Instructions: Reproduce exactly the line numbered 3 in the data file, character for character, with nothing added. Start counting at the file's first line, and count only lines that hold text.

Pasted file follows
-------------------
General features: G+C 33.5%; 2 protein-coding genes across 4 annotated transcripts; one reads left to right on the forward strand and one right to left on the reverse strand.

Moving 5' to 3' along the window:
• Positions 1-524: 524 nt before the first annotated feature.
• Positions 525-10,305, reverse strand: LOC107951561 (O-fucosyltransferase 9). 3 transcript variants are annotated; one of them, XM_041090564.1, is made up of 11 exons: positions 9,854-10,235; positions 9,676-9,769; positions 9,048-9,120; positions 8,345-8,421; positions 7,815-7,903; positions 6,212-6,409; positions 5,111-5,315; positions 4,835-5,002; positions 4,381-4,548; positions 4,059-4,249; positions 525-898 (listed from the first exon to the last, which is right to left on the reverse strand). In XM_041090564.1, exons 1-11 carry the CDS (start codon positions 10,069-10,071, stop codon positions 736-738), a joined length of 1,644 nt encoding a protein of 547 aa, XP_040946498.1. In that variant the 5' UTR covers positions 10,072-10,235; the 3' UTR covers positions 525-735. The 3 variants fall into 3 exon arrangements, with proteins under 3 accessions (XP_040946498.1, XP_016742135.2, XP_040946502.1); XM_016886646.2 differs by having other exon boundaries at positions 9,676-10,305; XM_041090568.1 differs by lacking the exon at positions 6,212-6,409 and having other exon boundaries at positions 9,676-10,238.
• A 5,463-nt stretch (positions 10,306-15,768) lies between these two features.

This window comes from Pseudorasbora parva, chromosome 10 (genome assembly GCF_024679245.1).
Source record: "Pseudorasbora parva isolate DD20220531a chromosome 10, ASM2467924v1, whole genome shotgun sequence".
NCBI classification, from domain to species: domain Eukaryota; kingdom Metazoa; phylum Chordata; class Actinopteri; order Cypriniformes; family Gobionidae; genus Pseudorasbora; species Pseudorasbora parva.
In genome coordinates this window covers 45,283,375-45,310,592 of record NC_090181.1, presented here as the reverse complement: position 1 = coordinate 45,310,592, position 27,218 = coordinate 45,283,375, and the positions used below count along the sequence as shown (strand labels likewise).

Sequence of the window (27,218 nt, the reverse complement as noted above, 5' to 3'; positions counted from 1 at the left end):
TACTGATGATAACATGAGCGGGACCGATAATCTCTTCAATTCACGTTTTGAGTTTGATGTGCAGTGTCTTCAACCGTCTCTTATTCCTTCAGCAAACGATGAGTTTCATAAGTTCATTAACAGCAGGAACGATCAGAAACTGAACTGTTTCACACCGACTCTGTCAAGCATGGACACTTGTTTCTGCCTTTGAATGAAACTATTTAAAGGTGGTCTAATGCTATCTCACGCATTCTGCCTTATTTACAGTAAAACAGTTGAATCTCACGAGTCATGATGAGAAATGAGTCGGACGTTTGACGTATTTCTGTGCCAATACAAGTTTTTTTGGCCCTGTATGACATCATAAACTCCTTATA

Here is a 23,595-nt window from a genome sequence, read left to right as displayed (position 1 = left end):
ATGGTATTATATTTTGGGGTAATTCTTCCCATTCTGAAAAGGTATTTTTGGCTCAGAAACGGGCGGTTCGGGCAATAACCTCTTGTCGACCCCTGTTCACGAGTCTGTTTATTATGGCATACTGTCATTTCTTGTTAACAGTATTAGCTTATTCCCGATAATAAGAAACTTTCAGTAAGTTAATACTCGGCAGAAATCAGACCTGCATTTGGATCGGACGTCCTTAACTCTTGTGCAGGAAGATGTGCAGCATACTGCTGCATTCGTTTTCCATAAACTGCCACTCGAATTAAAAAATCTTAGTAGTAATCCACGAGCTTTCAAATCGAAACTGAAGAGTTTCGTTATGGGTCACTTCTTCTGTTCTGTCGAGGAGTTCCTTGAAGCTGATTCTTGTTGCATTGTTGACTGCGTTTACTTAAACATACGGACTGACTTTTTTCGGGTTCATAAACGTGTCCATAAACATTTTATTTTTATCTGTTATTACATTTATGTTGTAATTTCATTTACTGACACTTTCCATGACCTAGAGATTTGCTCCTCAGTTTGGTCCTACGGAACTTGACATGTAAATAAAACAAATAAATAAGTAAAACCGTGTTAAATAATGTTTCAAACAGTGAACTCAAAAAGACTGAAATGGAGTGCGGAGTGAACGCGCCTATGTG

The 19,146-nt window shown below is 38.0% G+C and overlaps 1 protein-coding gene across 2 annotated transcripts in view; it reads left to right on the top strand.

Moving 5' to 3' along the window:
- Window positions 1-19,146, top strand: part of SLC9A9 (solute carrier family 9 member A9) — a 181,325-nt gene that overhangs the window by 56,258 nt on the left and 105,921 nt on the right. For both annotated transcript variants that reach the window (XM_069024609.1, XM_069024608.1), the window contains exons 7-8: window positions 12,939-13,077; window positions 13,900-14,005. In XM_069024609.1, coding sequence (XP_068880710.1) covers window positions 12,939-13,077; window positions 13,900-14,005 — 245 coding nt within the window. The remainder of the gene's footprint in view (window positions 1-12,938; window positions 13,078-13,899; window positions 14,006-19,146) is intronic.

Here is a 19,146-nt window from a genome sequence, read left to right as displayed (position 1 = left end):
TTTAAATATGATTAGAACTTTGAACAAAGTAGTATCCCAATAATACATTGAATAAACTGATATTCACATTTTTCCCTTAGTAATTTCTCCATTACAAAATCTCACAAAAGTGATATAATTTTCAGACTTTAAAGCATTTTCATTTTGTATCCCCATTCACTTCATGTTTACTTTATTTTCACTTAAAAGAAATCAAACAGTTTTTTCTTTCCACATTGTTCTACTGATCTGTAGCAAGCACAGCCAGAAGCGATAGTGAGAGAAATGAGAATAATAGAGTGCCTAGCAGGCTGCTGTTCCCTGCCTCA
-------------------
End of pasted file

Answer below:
• Positions 1-524: 524 nt before the first annotated feature.